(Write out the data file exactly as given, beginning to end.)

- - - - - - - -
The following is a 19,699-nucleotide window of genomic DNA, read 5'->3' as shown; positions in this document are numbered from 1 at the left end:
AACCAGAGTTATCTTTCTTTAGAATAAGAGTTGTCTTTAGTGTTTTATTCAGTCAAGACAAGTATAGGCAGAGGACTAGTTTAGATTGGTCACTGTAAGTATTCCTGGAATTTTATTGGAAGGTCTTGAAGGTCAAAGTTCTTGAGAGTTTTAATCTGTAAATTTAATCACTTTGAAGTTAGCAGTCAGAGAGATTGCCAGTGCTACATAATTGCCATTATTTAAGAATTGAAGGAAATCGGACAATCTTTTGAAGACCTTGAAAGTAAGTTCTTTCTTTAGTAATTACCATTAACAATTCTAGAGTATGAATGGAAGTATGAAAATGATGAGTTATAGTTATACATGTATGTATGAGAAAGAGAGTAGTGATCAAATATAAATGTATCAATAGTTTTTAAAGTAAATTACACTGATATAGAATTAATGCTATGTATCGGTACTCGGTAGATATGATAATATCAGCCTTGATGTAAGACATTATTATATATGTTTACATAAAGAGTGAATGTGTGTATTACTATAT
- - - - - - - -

The following is a 19,699-nucleotide window of genomic DNA, read 5'->3' as shown; positions in this document are numbered from 1 at the left end:
AACCAGAGTTATCTTTCTTTAGAATAAGAGTTGTCTTTAGTGTTTTATTCAGTCAAGACAAGTATAGGCAGAGGACTAGTTTAGATTGGTCACTGTAAGTATTCCTGGAATTTTATTGGAAGGTCTTGAAGGTCAAAGTTCTTGAGAGTTTTAATCTGTAAATTTAATCACTTTGAAGTTAGCAGTCAGAGAGATTGCCAGTGCTACATAATTGCCATTATTTAAGAATTGAAGGAAATCGGACAATCTTTTGAAGACCTTGAAAGTAAGTTCTTTCTTTAGTAATTACCATTAACAATTCTAGAGTATGAATGGAAGTATGAAAATGATGAGTTATAGTTATACATGTATGTATGAGAAAGAGAGTAGTGATCAAATATAAATGTATCAATAGTTTTTAAAGTAAATTACACTGATATAGAATTAATGCTATGTATCGGTACTCGGTAGATATGATAATATCAGCCTTGATGTAAGACATTATTATATATGTTTACATAAAGAGTGAATGTGTGTATTACTATAT